The geometry block contains all the information regarding coordinates of the structural elements, cross-sections, and materials used. Each LEVEL consists of several sub-blocks named BEAMS, COLUMNS, WALL, SLAB, DROP CAP/PANEL, and OPENING. The following is a detailed description of the geometry block. Global axes The position of the structural components is expressed in terms of the global axes X, Y and Z. Reference Plane (Fig. 12.3-2) The reference place is a user defined (envisaged) horizontal plane, that is used as a datum, with respect to which the position of the structural components are given. In the current data file, the position of the reference planes is defined by the parameter Level-### The coordinate Z defined for each Level_### defines the position of the reference plane of each level. The reference plane is generally selected to be the top surface of the primary floor slab. Offset (Fig. 12.3-2) Offset is the vertical distance (along Z-direction) from the reference plane. A distance below the reference plane is positive above is negative. This is contradictory to the positive direction of the global Z-axis.

233

Chapter 12

INTEGRATION

FIGURE 12.3-2 REFERENCE PLANE AND OFFSET


BEAM: The beams are defined by the position of the reference plane, two points in the reference plane, cross-sectional properties (width and depth), offset, material type and label (Fig. 12.3-3). Note that the offset parameter used, specifies the distance of the top fiber of a beam from a user defined reference plane. The offset below the reference plane is assumed positive.
REFERENCE PLANE X1, Y1 X2, Y2 DEPTH BEAM WIDTH

(a) ELEVATION

(b) CROSS SECTION

FIGURE 12.3-3 BEAM GEOMETRY

Data block BEAM should contain the following:


~DATA BEAM 5011100 "BEAM" //X1,Y1,X2,Y2 = cords of end of beam; width, depth = stem of beam to top of slab //offset is distance from top of beam stem to reference line. //----X1-------Y1------X2---------Y2-------WIDTH------DEPTH------OFFSET------MATRIAL_ID---LABEL--//----1--------2-------3----------4----------5----------6-----------7-------------8---------9----~END_DATA BEAM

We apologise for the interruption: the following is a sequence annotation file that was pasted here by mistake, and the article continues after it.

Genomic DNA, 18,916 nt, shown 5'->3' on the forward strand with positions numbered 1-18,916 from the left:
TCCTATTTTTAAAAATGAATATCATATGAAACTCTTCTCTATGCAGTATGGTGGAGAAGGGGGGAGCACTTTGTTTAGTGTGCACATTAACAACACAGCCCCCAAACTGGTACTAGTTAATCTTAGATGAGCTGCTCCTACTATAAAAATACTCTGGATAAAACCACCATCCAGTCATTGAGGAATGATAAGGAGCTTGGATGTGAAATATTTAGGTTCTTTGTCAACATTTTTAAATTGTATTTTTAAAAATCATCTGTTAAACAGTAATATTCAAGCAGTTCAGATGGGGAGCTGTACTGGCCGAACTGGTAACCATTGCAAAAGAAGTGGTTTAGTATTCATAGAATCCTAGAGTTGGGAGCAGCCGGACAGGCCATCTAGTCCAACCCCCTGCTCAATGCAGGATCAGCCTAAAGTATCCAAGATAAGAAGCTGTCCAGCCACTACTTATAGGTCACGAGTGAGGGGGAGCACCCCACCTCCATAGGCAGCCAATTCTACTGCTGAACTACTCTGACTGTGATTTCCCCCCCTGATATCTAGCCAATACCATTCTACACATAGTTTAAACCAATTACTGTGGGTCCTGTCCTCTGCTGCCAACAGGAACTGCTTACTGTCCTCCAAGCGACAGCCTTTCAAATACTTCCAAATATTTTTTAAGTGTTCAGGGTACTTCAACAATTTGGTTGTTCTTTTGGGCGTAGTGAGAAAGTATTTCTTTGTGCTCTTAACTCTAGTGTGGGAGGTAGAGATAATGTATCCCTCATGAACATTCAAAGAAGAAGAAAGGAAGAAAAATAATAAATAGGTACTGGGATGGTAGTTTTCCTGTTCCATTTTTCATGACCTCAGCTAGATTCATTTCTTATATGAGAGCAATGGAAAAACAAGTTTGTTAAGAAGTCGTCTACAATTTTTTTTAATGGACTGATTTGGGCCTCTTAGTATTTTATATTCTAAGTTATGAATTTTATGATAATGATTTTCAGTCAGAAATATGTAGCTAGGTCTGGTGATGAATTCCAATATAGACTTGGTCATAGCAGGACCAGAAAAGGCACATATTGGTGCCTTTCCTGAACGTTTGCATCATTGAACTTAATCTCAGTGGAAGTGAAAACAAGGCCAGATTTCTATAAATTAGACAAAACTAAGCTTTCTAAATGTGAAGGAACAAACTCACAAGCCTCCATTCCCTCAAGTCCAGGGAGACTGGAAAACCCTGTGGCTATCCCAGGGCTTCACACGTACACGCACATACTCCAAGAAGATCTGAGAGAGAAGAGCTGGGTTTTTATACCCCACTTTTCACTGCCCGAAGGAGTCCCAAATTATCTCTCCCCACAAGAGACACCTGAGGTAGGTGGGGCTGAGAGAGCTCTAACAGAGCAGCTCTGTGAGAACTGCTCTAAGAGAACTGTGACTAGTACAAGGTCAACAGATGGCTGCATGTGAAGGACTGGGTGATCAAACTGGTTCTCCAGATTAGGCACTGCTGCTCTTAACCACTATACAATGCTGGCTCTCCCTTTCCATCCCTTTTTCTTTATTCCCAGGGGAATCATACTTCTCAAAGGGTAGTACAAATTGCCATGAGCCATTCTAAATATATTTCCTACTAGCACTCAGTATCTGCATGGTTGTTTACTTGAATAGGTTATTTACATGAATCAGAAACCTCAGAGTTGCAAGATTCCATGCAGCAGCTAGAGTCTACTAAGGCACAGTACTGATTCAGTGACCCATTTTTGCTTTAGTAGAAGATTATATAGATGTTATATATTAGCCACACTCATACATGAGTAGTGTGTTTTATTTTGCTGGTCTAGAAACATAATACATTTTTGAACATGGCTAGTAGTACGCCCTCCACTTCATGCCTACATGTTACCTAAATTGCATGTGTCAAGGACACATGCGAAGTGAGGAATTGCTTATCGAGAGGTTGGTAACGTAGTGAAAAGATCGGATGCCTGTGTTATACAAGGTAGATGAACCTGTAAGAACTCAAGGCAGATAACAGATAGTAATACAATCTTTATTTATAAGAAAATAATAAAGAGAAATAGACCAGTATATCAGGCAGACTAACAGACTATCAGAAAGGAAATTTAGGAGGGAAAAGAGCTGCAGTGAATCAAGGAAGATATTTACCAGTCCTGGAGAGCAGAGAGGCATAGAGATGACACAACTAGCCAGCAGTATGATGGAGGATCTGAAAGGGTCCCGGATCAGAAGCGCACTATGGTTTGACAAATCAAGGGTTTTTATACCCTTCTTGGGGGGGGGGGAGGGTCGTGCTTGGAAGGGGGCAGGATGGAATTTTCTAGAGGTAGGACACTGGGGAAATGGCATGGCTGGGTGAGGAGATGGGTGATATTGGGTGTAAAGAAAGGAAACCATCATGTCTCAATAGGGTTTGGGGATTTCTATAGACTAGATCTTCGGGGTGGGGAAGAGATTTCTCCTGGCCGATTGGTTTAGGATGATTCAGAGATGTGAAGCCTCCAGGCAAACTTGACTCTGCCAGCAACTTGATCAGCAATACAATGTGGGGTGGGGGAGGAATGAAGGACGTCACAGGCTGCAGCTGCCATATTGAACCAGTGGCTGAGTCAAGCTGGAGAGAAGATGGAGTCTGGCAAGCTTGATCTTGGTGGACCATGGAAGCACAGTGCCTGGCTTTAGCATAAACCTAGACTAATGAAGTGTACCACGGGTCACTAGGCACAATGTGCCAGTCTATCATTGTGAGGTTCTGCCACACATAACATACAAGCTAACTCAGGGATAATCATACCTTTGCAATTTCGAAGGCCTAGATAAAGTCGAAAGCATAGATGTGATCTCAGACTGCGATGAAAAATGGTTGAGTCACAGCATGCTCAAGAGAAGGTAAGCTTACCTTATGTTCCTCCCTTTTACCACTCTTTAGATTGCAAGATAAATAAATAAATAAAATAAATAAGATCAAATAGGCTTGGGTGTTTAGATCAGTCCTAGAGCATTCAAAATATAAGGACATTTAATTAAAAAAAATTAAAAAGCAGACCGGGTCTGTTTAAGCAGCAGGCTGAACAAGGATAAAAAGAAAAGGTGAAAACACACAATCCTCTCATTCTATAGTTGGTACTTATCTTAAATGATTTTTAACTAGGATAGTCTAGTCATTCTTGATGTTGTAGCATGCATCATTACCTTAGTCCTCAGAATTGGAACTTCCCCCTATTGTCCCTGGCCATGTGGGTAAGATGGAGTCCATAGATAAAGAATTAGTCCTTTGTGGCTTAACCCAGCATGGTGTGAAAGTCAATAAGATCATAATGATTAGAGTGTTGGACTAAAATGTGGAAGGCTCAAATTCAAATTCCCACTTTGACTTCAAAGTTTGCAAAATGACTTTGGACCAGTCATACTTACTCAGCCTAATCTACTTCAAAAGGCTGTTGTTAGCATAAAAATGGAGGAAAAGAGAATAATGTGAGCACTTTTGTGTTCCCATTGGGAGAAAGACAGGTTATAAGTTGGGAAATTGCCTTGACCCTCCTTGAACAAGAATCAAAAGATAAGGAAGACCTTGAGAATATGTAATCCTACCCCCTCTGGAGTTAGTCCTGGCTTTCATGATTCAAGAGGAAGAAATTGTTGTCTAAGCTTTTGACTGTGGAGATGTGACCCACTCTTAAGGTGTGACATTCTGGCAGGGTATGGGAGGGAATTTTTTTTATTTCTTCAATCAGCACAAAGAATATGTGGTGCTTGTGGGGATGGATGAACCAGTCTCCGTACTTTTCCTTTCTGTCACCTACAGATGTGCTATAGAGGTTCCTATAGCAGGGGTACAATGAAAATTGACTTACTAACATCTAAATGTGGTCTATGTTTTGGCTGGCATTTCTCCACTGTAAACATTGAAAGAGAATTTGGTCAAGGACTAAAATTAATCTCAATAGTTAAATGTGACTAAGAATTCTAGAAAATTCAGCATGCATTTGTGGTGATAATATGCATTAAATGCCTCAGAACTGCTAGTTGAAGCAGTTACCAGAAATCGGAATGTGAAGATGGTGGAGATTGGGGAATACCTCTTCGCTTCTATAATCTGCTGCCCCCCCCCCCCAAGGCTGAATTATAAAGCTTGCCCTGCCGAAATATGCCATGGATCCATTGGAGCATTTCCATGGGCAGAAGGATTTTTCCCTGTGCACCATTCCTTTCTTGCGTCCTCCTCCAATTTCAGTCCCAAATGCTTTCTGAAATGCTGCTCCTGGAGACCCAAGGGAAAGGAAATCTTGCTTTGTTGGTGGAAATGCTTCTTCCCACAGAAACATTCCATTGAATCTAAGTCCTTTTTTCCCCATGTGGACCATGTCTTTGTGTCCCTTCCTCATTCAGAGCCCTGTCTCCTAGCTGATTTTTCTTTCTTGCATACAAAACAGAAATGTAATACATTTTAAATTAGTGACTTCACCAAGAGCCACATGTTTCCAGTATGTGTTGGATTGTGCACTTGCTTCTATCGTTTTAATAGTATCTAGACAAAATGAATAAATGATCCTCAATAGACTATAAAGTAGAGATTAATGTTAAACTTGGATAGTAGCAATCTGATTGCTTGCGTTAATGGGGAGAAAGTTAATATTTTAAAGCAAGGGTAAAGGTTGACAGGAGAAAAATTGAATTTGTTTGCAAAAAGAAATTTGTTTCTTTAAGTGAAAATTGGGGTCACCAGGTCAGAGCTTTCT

234

INTEGRATION

Chapter 12

COLUMN: Columns are assumed to be vertical (along Z-axis). The position of a column is

defined by the the X, Y coordinates of its centroid (Fig. 12.3-4). Other parameters (flag) define whether a column is above, or below the reference line. The length of a column is defined by the position of its top and bottom ends with respect to the reference planes that associate with its top and bottom ends. For example, the position of the top end of an upper column for Level_3 is defined with its offset from the Z-coordinate of Level_4. The cross-sectional geometry of a column must be either rectangular (square) or circular. The orientation of a column is given by the angle of its first dimension from X-axis, measured counter-clockwise.
LEVEL I + 1 TOP COLUMN REFERENCE PLANE DEPTH X1,Y1 X1,Y1 BOTTOM COLUMN LEVEL I - 1 LEVEL I TETA X WIDTH Y WIDTH

(a) ELEVATION

(b) CROSS SECTIONS

FIGURE 12.3-4 COLUMN GEOMETRY

Data block COLUMN should contain the following:


~DATA COLUMN 5011200 COLUMN //bottom columns //Flag (1 = top column, 2 = bottom column), Type (1 = rectangular column, 2 = circular column) //-Flag--X1---Y1---THETA---WIDTH---DEPTH----TYPE---OFFSET_TOP--OFFSET_BOTT---MATRIAL_ID---LABEL-//--1----2----3-----4--------5-------6-------7---------8-------------9-----------10---------11---//top columns //Flag (1 = top column, 2 = bottom column), Type (1 = rectangular column, 2 = circular column) //-Flag--X1---Y1---THETA---WIDTH---DEPTH----TYPE---OFFSET_TOP--OFFSET_BOTT---MATRIAL_ID---LABEL-//--1----2----3-----4--------5-------6-------7---------8-------------9-----------10---------11---~END_DATA COLUMN

WALL:

Walls are assumed to be straight, vertical and without an opening. The position of each wall is defined by the coordinates X, Y of its two ends (X1, Y1 and X2, Y2) on the reference plane (Fig. 12.3-5). Like columns, the top and bottom of each wall is specified by its offset from the respective reference planes (Level_###).